Pisanosaurus

An illustration of an extinct early dinosaur-like animal. It's quadrupedal, with a beaked snout, a curving neck, long slender limbs, and a tapering tail. It's depicted covered in a speculative coat of protofeather fuzz.

Pisanosaurus mertii from the Late Triassic of Argentina (~228-216 mya).

Known only from a partial skull and a few pieces of its skeleton, this 1m long animal (3′3″) is usually considered to the be the earliest known member of the ornithischian dinosaurs – but some recent studies have thrown that into question, suggesting that it might not even be a dinosaur at all.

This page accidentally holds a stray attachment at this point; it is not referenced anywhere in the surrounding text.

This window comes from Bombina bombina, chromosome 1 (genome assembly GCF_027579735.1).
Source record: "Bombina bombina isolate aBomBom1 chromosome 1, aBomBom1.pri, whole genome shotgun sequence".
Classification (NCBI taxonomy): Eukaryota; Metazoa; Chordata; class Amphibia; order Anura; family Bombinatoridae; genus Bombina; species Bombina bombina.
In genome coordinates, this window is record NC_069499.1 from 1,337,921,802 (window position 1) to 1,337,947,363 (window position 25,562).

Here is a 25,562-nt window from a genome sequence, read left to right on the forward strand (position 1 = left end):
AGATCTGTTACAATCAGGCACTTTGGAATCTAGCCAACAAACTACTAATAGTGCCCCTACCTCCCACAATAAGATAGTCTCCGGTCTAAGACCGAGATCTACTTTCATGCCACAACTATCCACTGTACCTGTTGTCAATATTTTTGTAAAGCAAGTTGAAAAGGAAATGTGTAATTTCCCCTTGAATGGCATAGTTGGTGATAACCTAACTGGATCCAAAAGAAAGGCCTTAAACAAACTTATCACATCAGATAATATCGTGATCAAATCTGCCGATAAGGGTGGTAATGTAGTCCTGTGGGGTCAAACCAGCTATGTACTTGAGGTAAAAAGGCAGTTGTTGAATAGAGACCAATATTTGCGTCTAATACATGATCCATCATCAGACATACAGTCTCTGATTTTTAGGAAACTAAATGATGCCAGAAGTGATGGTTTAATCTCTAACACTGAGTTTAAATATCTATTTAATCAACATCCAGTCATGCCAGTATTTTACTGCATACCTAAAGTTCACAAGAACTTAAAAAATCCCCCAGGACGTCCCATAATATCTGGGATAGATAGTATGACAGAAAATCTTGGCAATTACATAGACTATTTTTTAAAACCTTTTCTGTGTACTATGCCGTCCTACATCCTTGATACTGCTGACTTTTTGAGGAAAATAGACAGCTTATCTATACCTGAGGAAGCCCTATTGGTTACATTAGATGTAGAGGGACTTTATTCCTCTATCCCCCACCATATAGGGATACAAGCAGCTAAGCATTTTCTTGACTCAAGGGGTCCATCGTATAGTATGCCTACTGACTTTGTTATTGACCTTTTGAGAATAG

Instead it may have been a member of the silesaurids, Triassic dinosauriforms that were close cousins to the dinosaurs but not quite true members of the group. Small and lightly-built, silesaurids had long front limbs and may have been at least partially quadrupedal, and some showed evidence of herbivory with beaks at the tips of their snouts.

Of course, if the “oldest ornithischian” is actually a silesaurid, we’re left with no fossil record at all for ornithischians until the start of the Jurassic. And that brings back up the controversial question of where they actually originated

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